At £2,000-2,500/ha, field drainage is expensive, admitts Warwickshire contractor and Nuffield Scholar Rob Burtonshaw, although he suggests the investment can be rewarded sooner than some growers believe.
“Drainage allows you to get onto the land when you want rather than when the water dictates, but the main point is that it increases yields,” he says.
Trials by the Field Drainage Experimental Unit showed that drainage boosted winter wheat output by 22.5%, and a Canadian scheme running from 1979-1999 put the figure at 38%.
Even at the lower figure, it would take only six years, with wheat at £200/t, to recoup a £2,250 outlay where the crop initially yielded only 8t/ha, he calculates. Given an expected life of 30 years, the annual cost was only £60-70/ha.
“Drainage is something the industry has forgotten about – it’s fallen down the priority scale. It’s been largely a case of ‘out of sight out of mind’. And as contractors we’ve failed to talk enough about its benefits.”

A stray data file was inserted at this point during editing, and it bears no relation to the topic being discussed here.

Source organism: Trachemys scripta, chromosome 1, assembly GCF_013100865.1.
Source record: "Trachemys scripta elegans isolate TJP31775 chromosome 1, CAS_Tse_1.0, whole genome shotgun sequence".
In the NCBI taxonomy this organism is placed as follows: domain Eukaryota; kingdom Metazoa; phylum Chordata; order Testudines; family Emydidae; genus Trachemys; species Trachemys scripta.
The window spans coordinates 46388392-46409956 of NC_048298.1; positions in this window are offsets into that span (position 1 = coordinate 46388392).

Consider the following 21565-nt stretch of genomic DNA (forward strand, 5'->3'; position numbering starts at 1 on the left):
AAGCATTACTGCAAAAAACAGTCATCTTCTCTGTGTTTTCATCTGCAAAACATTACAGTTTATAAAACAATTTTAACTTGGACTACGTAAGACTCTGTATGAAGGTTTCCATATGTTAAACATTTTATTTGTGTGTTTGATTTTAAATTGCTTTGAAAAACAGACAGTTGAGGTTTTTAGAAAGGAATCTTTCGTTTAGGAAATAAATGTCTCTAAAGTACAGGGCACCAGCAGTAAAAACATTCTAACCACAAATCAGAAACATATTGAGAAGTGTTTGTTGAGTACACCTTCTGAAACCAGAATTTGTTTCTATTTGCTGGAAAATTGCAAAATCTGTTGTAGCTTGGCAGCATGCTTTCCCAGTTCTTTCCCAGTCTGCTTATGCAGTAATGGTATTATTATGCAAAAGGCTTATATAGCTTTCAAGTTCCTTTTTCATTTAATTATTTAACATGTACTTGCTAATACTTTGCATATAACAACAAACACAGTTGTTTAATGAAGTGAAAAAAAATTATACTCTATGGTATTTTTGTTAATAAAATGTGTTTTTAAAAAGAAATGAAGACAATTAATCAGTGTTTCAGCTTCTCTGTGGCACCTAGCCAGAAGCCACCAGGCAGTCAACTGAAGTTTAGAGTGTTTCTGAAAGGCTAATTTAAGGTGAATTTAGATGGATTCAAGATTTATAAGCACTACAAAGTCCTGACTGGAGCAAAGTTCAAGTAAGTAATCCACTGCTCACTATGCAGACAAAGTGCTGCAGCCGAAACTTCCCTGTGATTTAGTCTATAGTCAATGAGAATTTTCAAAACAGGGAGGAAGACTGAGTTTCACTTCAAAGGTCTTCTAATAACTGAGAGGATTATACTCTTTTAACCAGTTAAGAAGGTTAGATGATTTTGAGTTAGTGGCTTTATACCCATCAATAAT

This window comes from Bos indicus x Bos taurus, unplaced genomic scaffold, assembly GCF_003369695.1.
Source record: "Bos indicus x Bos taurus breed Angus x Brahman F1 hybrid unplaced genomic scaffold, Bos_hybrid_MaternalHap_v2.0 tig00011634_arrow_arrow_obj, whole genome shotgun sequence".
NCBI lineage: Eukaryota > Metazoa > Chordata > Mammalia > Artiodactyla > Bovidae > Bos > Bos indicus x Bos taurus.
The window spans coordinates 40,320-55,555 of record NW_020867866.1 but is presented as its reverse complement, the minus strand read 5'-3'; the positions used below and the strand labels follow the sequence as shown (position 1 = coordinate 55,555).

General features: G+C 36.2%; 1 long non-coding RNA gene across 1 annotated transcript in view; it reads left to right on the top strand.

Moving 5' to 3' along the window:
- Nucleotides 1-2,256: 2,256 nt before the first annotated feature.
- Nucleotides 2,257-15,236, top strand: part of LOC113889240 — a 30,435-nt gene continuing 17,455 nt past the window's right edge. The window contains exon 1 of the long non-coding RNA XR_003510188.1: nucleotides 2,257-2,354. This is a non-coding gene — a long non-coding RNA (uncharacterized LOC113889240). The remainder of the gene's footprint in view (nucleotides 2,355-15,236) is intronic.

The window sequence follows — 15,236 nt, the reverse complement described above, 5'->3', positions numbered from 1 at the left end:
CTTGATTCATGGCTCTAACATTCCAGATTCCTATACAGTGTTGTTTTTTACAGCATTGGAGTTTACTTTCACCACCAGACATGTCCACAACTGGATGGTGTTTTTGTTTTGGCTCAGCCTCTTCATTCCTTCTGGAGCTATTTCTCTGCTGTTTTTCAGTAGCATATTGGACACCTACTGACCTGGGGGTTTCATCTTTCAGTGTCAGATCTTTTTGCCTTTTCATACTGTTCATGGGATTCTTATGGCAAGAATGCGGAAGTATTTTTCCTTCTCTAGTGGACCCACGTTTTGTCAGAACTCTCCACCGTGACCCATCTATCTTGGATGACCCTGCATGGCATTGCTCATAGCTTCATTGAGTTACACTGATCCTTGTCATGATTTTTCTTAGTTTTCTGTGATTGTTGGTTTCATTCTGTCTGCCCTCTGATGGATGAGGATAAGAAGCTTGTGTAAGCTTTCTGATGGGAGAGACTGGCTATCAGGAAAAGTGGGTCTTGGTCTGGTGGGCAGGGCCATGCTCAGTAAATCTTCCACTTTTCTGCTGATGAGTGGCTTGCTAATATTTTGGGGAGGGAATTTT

Ditching by contractor could be done for as little as £300/day plus transport costs, he adds.
The heyday of UK land drainage was in Victorian times, when the equivalent of £12bn was spent between 1850 and 1880, he notes. Even after the Second World War, 2m hectares were drained through grant-aided schemes. But after the withdrawal of grants in the mid-1980s the area drained each year dropped dramatically.
In 1987, consultants ADAS estimated that 20% of agricultural land in south-east England could be relying on 19th century schemes, and in the North the figure was thought to be as much as 70%. At the same time, it is suggested that 50,000ha a year were ceasing to function.
“A large percentage of that was because schemes weren’t being maintained, and today we’re nowhere near putting in 50,000ha a year. My educated guess is that it is under 10,000ha,” says Mr Burtonshaw.
Since then, farmers had tended to call on drainage contractors to deal with relatively small areas and often only in emergencies, he notes. “But our experience is that when people have some drainage done they usually want more.”
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